Anyone can contribute to The Roar and have their work featured alongside some of Australia’s most prominent sports journalists.
We recently had the opportunity to speak with Hearthstone’s Lead Final Designer, Dean Ayala. In part one of this three-part interview series, we discuss the game’s newest expansion – The Witchwood – and work out exactly what goes into creating a Hearthstone expansion.
Ayala spoke to us last December, detailing just what makes the game such a compelling viewing experience from an esports point of view. Since then, he’s moved up the ladder to the role of Lead Final Designer, which sees him tasked with testing and balancing the new cards in development.
Here’s what he had to say about The Witchwood, and how Hearthstone expansions happen.
Tomorrow, we go in depth into the expansion’s new mechanics and keywords and on Sunday, we’ll have Ayala’s insight into how many of the more notable legendary cards came to be.
The Roar: So, how does it feel having The Witchwood out there in the wild?
Dean Ayala: It feels good, man. Whenever you work on something for a long time, you’re always sort of like, itching to get it out there in the public, because it’s been a while since we worked on The Witchwood. It’s been like, six months or something like that, since we were last really doing a bunch of card design, so it’s nice to finally have it out and have set rotation and stuff like that, as well.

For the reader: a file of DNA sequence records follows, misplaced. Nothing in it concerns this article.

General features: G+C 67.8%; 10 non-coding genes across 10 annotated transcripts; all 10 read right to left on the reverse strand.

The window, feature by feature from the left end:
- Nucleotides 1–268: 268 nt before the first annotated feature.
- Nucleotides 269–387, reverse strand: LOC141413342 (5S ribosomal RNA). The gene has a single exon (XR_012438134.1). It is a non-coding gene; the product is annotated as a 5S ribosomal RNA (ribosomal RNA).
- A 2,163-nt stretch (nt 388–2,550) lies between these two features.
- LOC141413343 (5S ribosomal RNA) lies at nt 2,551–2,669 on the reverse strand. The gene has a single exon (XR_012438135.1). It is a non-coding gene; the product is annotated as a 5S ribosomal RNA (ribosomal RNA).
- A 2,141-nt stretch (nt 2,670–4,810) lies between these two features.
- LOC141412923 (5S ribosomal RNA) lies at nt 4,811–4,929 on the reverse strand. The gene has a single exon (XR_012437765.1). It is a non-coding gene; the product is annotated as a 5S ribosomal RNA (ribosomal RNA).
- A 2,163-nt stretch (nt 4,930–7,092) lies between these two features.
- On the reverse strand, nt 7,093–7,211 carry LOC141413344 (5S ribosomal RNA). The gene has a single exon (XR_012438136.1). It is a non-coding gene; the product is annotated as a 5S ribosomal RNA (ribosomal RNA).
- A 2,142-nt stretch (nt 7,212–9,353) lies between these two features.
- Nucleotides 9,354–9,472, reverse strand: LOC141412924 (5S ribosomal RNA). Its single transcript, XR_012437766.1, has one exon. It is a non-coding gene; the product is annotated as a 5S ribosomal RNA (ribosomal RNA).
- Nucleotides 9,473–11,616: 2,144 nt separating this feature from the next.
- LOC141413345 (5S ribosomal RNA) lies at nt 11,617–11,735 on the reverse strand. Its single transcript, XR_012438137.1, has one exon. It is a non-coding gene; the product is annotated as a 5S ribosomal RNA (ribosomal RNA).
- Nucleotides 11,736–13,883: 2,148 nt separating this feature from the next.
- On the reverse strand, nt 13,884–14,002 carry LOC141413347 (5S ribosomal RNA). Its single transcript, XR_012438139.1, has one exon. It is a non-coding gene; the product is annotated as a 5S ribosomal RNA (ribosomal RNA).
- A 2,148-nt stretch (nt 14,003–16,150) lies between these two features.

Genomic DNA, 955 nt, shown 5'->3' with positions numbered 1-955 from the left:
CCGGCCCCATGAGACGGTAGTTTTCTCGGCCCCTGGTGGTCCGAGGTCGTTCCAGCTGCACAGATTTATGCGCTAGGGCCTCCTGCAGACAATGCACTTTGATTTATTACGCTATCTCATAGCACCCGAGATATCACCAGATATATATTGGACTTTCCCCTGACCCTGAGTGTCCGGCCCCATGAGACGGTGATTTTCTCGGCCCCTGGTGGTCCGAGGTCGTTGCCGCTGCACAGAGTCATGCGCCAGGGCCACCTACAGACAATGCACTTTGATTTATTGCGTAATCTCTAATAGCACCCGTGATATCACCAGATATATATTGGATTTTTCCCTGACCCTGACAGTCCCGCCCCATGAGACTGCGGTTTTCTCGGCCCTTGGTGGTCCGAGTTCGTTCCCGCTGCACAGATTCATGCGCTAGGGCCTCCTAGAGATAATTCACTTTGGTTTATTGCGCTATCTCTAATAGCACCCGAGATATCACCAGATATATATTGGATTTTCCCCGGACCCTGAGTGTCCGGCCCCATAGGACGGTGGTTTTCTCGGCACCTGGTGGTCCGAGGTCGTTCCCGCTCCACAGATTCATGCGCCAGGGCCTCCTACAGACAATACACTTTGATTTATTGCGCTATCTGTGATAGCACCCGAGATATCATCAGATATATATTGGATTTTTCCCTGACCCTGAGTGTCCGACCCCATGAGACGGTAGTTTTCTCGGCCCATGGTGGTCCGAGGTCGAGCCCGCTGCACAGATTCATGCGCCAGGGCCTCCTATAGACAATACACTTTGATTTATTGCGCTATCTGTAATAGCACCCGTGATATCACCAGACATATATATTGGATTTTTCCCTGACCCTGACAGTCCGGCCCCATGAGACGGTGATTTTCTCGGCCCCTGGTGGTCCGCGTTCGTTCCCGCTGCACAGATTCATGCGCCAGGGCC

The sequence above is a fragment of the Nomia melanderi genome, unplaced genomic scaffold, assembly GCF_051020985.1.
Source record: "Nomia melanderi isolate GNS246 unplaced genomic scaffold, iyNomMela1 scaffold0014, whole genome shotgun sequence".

Set rotation is always a cool, new time. People are exploring a bunch of new decks and everything that was really popular and did really well, a lot of that has gone away, and you have a bunch of new stuff, so, exciting times for us, now.
The Roar: I can imagine. Obviously, because The Witchwood has brought with it a new standard year, and some sets have rotated out, do you find that when you know a set is going to coincide with a soft reset for the game, you’re able to make more bold design or balancing choices? Or, actually, do you have to play a bit more safe knowing that this set will be in standard for quite some time?